The year-long black-and-white experimental process served as a study of architectural design and detail that I eventually used as a template for experimentation on color film. However, throughout that first year, I was able to refine a technique that resulted in photographs resembling architectural drawings and hand sketches, where certain details are accentuated and others are distorted. The “gist” of the central object is evident, but the peripheral details are left to the imagination. I’m drawn to this effect and have expanded the series to include color “sketches,” which I continue to work on to this day.
Is there any building or still life object which is your dream “photo sketch”?
I really enjoy experimenting with buildings and objects anywhere I travel, but I spent some time in Japan in 2018, and wish I had been working on this project at that time. There are so many amazing architectural designs in Kyoto and Tokyo that have distinct lines and angles, which I think would work well for my “Photo Sketch” series. That being said, part of the fun with this project is researching the towns and cities I visit and discovering something I wouldn’t have noticed otherwise. Sometimes it’s a street with decorative lamp posts, other times it’s a municipal building, still others it’s a public library or parking lot. But no matter what, it’s an opportunity to photograph something uniquely and present it from a different perspective. My dream is really to continue this project as long as I can, whereever life takes me, and to always find something new in the process.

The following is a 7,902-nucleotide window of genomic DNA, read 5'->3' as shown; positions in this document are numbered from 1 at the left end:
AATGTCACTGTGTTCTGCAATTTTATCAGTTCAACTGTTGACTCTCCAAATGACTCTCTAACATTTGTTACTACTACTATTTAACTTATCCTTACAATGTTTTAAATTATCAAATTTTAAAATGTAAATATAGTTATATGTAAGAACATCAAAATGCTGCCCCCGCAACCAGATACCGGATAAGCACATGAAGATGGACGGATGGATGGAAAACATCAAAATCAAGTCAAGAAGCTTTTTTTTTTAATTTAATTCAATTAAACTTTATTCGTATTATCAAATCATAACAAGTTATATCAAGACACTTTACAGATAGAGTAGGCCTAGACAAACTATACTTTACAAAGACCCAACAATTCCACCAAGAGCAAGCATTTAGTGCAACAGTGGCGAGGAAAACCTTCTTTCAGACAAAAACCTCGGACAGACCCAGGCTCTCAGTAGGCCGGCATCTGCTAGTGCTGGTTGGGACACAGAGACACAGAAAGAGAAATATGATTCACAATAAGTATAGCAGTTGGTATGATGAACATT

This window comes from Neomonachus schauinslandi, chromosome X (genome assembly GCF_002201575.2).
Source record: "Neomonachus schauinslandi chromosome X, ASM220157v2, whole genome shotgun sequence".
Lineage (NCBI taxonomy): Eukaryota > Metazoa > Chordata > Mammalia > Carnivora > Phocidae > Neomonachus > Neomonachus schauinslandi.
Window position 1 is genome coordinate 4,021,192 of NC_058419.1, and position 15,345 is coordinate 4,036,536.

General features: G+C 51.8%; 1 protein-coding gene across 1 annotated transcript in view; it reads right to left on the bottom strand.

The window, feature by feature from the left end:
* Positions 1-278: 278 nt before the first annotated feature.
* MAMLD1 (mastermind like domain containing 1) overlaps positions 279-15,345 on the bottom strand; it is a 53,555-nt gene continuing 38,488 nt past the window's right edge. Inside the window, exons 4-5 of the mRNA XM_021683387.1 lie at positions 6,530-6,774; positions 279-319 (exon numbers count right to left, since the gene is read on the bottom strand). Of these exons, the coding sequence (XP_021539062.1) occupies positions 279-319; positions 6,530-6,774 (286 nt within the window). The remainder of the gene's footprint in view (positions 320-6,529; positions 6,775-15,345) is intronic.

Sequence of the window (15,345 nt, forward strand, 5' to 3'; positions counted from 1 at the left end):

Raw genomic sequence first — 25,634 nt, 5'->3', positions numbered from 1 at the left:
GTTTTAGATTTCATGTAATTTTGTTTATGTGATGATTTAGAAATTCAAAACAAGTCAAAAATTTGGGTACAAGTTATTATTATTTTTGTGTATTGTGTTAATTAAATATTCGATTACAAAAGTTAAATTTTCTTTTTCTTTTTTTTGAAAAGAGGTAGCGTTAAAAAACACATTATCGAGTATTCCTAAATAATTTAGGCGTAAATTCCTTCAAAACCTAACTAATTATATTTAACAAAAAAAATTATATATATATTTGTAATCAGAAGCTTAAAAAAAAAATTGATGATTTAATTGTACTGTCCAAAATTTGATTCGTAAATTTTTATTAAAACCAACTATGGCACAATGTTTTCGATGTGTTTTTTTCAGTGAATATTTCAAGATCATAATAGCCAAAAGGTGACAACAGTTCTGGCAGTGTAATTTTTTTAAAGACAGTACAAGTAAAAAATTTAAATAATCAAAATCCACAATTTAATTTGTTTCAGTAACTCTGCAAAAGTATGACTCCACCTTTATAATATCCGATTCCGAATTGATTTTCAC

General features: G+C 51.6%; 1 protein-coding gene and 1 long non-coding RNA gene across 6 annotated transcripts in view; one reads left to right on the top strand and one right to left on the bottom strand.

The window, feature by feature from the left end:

You have two other series that use multiple exposures as well. Can you tell us a bit about these?
My “(F)i(l)mpressions” series is a collection of extreme multiple exposure photographs of trees on film that have some of the transformative qualities that characterize the impressionist art movement and are made with some of the techniques impressionist painters used. That is, the photographs in this series are made by utilizing bright colors, changing light, the passage of time, movement, and multiple angles, all on a single frame of film. The result is an unconventional composition that offers a subjective alternative to the traditional photograph: soft details, accentuated colors, distorted perspectives, and playful light and shadows, creating an impression of nature, rather than an exact representation.